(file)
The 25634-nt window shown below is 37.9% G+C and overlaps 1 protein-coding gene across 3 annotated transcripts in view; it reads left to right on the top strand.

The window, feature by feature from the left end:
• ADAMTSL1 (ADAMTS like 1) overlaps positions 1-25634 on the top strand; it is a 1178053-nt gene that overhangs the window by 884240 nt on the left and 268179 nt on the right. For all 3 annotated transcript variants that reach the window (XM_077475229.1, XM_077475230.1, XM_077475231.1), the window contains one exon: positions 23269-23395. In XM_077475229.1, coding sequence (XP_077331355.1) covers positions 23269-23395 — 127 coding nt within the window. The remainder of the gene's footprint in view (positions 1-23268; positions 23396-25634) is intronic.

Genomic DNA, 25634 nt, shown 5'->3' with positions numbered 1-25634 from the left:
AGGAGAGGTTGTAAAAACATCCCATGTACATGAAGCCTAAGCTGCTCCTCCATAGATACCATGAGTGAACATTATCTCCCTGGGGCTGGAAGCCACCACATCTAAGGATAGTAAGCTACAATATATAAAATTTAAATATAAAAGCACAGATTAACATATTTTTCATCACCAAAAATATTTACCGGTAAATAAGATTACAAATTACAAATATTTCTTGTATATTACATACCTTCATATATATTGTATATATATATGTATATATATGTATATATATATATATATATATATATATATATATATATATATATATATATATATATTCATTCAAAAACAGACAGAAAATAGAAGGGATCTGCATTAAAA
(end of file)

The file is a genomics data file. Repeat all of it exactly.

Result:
The 25634-nt window shown below is 37.9% G+C and overlaps 1 protein-coding gene across 3 annotated transcripts in view; it reads left to right on the top strand.

The window, feature by feature from the left end:
• ADAMTSL1 (ADAMTS like 1) overlaps positions 1-25634 on the top strand; it is a 1178053-nt gene that overhangs the window by 884240 nt on the left and 268179 nt on the right. For all 3 annotated transcript variants that reach the window (XM_077475229.1, XM_077475230.1, XM_077475231.1), the window contains one exon: positions 23269-23395. In XM_077475229.1, coding sequence (XP_077331355.1) covers positions 23269-23395 — 127 coding nt within the window. The remainder of the gene's footprint in view (positions 1-23268; positions 23396-25634) is intronic.

Genomic DNA, 25634 nt, shown 5'->3' with positions numbered 1-25634 from the left:
AGGAGAGGTTGTAAAAACATCCCATGTACATGAAGCCTAAGCTGCTCCTCCATAGATACCATGAGTGAACATTATCTCCCTGGGGCTGGAAGCCACCACATCTAAGGATAGTAAGCTACAATATATAAAATTTAAATATAAAAGCACAGATTAACATATTTTTCATCACCAAAAATATTTACCGGTAAATAAGATTACAAATTACAAATATTTCTTGTATATTACATACCTTCATATATATTGTATATATATATGTATATATATGTATATATATATATATATATATATATATATATATATATATATATATATATATATATTCATTCAAAAACAGACAGAAAATAGAAGGGATCTGCATTAAAA